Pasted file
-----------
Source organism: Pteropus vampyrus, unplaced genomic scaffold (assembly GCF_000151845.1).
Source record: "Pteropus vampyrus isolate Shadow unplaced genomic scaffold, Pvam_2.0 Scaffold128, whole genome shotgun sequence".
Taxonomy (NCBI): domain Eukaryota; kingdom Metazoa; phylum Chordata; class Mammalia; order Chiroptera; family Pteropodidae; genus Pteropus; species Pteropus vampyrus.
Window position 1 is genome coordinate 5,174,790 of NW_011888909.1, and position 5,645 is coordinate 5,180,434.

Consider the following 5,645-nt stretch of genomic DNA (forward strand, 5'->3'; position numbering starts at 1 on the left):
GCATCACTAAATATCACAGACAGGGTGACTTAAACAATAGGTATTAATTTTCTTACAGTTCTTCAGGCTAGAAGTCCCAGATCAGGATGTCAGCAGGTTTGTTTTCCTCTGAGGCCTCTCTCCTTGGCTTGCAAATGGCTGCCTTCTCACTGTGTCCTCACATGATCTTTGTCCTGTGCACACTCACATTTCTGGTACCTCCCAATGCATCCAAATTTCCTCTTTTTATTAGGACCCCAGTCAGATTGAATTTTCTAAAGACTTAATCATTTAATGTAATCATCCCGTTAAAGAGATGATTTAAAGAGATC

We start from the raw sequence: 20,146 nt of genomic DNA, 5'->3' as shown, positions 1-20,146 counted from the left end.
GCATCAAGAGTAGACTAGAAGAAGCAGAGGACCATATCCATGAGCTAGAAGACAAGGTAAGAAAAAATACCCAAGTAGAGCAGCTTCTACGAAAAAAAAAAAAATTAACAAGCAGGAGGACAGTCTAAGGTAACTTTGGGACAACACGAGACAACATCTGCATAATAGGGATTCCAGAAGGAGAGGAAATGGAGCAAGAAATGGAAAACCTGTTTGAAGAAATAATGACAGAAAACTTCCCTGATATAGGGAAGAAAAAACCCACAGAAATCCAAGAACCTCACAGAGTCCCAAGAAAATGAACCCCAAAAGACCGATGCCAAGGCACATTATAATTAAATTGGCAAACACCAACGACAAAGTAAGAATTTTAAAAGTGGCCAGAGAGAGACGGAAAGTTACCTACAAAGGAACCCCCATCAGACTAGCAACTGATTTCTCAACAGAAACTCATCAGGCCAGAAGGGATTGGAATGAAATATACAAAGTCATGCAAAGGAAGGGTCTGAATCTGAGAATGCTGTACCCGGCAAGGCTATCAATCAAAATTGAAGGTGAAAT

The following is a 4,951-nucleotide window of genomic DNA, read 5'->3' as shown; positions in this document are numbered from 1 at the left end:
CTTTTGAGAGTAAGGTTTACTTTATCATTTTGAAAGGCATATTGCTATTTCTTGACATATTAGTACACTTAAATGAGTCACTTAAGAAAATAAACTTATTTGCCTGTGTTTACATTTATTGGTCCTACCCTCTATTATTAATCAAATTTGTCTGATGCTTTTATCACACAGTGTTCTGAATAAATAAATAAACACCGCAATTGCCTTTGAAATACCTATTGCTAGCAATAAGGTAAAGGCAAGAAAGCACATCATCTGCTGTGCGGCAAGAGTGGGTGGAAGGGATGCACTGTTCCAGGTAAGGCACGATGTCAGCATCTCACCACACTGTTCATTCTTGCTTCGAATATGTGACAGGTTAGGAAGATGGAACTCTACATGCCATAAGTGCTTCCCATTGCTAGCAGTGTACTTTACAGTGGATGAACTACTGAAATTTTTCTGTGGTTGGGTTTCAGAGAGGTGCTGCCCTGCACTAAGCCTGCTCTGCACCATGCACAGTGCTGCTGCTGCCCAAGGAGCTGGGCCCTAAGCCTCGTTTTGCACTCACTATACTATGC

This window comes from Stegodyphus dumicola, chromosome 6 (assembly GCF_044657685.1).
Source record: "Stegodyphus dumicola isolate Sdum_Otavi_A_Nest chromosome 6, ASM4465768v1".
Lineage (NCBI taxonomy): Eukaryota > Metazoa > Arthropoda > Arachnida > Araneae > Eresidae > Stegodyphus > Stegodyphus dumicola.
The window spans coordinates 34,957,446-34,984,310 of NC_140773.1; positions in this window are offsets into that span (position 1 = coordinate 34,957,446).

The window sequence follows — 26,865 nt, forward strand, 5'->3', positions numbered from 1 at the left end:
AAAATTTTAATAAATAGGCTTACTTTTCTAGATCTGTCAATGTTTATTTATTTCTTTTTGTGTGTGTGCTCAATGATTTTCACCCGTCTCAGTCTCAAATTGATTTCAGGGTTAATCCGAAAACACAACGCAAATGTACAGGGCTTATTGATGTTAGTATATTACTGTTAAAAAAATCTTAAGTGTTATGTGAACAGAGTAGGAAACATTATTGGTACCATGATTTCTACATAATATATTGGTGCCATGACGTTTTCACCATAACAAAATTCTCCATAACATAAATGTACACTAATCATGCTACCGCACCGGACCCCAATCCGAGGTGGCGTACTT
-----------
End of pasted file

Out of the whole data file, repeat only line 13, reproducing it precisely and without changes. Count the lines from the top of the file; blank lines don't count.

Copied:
Lineage (NCBI taxonomy): Eukaryota > Metazoa > Arthropoda > Arachnida > Araneae > Eresidae > Stegodyphus > Stegodyphus dumicola.